Not all that remarkable, except that somewhere along the trip the young girl turned from tourist to commentator, conducting formal interviews with 10 Pakistani women she met.
This was the experience of Chiara Angela Kovarik, a Mendota Heights teenager who with her parents spent a month in Pakistan in summer 2001. Now, at 17, she has published her work in a 174-page book titled "Interviews with Muslim Women of Pakistan."
The book offers a fresh take on the nation that has become a complicated partner in the war on terror. The interviews, conducted when Kovarik was just 13, are intimate and friendly. The women are opinionated and bold, and perhaps because of Kovarik's age at the time, come off as unguarded.
A translator bridged the gap between the women's Urdu and Kovarik's English. Establishing each interview was itself a dance of cultural differences and gender roles.
Kovarik first asked permission to speak to the women. Many said no. The ones who agreed spoke with husbands or brothers present, and sometimes spoke only after the men tried to answer Kovarik's questions. "Surprisingly the women were very open about everything," said Kovarik.
The book started as something of a dare from her father, Tom Kovarik, who noticed his daughter's curiosity and casually threw out a suggestion: "Why not write a book?"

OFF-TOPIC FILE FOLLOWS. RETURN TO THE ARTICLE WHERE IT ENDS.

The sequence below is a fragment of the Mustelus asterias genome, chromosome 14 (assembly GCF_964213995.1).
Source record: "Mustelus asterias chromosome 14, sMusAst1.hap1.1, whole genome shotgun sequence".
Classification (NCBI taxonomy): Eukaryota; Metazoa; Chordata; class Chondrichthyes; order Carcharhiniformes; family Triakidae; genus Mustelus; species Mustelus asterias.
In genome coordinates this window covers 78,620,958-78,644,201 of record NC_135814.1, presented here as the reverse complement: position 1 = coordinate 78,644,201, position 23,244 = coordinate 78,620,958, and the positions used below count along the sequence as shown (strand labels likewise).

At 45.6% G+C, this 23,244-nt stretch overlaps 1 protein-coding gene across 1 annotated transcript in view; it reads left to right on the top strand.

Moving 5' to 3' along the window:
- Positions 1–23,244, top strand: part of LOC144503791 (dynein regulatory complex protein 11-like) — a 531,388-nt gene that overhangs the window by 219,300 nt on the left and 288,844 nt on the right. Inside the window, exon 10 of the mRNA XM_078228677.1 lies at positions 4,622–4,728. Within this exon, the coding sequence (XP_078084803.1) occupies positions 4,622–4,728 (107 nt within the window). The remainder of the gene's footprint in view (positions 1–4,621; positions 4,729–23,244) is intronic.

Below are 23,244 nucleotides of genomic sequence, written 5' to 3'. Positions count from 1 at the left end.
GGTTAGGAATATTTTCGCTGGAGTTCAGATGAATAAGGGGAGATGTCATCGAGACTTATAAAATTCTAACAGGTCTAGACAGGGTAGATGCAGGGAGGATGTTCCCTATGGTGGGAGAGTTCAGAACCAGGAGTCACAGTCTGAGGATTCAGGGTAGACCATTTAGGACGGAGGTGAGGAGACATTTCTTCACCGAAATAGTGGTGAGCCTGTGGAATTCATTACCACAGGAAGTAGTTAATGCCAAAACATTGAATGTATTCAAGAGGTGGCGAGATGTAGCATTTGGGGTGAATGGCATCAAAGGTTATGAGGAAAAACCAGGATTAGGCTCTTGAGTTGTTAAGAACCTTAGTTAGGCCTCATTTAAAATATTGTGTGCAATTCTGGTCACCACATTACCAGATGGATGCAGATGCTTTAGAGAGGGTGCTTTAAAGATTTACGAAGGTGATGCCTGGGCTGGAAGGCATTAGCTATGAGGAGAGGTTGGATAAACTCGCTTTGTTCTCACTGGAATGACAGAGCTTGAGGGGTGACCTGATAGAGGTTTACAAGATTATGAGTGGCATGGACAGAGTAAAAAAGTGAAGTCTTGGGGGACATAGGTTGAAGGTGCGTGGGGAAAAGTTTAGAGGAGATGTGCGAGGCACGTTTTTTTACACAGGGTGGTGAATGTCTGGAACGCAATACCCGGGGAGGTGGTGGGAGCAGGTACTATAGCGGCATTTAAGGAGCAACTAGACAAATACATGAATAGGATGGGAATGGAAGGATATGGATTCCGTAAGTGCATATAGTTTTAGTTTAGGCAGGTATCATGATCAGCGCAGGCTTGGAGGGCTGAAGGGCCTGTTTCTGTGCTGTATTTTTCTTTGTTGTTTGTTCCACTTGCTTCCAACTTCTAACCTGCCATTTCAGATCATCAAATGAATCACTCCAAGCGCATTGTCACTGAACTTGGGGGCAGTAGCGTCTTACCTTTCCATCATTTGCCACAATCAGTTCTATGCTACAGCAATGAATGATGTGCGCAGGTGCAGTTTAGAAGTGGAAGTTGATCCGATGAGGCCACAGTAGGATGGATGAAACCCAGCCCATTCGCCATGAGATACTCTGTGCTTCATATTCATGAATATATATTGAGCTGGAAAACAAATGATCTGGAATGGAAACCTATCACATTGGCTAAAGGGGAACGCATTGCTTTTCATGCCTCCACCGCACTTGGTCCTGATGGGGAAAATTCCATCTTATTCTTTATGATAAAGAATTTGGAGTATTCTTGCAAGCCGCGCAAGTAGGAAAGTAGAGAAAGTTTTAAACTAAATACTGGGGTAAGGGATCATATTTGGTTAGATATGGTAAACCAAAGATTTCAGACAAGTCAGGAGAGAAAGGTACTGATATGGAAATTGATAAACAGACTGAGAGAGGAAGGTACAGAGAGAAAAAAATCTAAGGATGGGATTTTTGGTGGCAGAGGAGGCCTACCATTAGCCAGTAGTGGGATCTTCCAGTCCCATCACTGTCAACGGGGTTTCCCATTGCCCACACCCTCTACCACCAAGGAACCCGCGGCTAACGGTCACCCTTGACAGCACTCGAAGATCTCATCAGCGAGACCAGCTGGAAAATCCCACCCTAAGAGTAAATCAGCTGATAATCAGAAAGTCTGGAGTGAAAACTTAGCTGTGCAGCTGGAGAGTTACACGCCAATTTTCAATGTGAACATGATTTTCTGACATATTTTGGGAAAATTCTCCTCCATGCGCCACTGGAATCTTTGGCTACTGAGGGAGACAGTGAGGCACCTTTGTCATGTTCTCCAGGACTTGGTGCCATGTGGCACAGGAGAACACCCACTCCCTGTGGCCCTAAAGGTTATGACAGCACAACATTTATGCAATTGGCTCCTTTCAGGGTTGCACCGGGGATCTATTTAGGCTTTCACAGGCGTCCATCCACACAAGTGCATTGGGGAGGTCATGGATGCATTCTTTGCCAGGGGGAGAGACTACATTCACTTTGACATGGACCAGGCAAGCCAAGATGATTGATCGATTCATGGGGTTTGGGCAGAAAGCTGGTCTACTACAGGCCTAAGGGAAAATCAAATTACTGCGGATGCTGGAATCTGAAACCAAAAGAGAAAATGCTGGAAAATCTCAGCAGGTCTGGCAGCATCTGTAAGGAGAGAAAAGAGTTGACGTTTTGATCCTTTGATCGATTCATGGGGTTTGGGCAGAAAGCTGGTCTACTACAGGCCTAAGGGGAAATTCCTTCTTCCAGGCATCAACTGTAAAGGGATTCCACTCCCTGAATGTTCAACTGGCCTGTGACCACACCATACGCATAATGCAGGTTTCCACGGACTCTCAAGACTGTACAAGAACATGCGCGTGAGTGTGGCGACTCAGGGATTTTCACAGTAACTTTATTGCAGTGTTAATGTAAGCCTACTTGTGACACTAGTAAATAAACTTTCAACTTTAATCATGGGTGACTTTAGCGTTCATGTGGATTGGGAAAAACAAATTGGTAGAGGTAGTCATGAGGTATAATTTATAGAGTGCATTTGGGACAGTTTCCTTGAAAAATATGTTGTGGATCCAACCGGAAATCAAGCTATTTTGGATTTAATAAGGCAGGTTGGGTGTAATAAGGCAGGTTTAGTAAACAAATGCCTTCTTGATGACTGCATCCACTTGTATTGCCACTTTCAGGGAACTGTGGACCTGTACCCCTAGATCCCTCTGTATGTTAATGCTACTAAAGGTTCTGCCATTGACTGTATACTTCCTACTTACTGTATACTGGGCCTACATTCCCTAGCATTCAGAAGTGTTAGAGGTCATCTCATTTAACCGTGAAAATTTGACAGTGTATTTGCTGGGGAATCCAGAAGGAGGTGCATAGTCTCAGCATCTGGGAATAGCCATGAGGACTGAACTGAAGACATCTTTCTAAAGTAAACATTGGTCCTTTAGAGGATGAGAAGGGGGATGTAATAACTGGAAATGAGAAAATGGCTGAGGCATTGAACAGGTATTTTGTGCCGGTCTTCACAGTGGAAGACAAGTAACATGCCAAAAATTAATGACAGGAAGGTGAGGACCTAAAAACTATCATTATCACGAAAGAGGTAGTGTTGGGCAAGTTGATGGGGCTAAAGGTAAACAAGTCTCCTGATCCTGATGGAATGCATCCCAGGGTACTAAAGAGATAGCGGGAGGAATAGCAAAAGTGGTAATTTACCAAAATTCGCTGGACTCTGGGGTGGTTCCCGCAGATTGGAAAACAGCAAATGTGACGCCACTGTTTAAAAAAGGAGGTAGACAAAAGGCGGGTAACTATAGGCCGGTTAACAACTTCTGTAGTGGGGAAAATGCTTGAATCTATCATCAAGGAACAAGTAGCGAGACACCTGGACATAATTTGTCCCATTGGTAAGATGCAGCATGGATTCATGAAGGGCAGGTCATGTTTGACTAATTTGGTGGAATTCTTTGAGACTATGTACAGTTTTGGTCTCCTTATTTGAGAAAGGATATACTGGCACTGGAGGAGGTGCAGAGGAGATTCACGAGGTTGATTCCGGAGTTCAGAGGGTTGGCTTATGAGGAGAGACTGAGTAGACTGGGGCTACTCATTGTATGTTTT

"At first I thought, 'What are you talking about?' " Kovarik recalled, laughing. "But then I thought, 'Well, that's a really good idea because these women have thoughts and ideas and they're not going to be heard.' "
Her book, published by Syren Book Company of Minneapolis, came out last month in a first printing of 800. A second printing of 400 books has been ordered. It's available at Amazon, Itasca Books, Borders, and Barnes and Noble.
So how does an American teenager who plays varsity tennis and track find time to write? "It took a lot of time," she said.
It may help with things yet to come: Kovarik, a senior at Visitation school in Mendota Heights, hopes to attend Stanford or Georgetown next year to study international relations.
She's been to 22 countries. She speaks the native language of her Italian mother, Maria Teresa Olivari, a cardiologist. Her family went to Pakistan at the invitation of a colleague of her father, who works as a database administrator for the Minnesota Supreme Court.
Her conclusion about Pakistani women: They want more opportunities for jobs and education but they don't see themselves as oppressed. She said, "It seems to me like these women are struggling, especially in the modern era, to get their voices out."
Ali Azmat to Work with Alanis Morissette as Junoon
From being heralded as Asia's biggest rock act that redefined Sufi rock, Junoon has come a long way. The band that was applauded by U2's Bono for their efforts at propagating world peace, is finally taking a break, what with all its members concentrating on their solo careers.